Choosing to do meaningful work

Choosing to do meaningful work

  We have to consciously choose to use our freedom well.  I’m aware of few authors who put this more pungently than Annie Dillard. In her book The Writing Life she reflects on her work as a writer. “Putting a book together is interesting and exhilarating. It is sufficiently difficult and complex that it engages all your intelligence…It is life at its most free, if you are fortunate enough to try it, because you select your materials, invent your task, and pace yourself.” The freedom to create something new is the heart of exhilarating work, a fact, I would think, not lost on the Creator himself. To dream up a project, bring it to reality, and see its affect on others – this is meaningful work. Yet there is an ugly opposite to this creative work as well. Dillard writes, “The obverse of this freedom, of course, is that your work is so meaningless, so fully for yourself alone, and so worthless to the world, that no one except...

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Posted by on Dec 18, 2012 in Art | 0 comments

Fezziwig and the Joy of Work

Fezziwig and the Joy of Work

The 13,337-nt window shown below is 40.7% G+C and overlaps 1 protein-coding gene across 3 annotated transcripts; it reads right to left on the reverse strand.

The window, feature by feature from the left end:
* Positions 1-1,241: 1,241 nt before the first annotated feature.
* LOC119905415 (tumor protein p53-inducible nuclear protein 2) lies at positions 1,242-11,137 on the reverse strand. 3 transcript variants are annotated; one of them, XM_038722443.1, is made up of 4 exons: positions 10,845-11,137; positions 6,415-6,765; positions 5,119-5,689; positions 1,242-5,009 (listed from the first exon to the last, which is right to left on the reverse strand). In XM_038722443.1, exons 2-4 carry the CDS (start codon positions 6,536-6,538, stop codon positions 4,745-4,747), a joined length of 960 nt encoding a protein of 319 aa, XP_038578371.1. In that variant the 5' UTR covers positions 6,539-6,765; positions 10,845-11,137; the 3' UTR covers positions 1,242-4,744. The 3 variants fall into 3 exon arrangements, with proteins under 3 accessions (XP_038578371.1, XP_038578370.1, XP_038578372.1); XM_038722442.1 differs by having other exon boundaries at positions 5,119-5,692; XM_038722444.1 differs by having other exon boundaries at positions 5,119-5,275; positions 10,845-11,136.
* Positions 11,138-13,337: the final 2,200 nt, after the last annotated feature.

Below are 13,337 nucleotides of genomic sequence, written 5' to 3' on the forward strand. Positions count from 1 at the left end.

There exists a kind of lightness and unhindered joy that can fill a company and its employees with deep and instantaneous happiness. In Charles Dickens’ classic A Christmas Carol, Mr Fezziwig is a perfect example of this lightness and joy. When the Ghost of Christmas Past takes old Scrooge to see Fezziwig’s ball, even his own heart is kindled with warmth. Dickens describes the joy of Fezziwig’s house on Christmas Eve. The warehouse was swept and cleared, a fire lit the room, and a fiddler played his song. Mr Fezziwig’s daughters, the housemaid, the baker, the milkman and the cook came to the ball. In came more than twenty couples, dancing, eating a roast, and wishing each other a Merry Christmas. Looking on, Scrooge felt younger, unlike the miser he had become. And the Ghost comments to Scrooge: “He has spent but a few pounds of your mortal money: three or four, perhaps. Is that so much that he deserves praise?” “It isn’t that,” said Scrooge, heated by...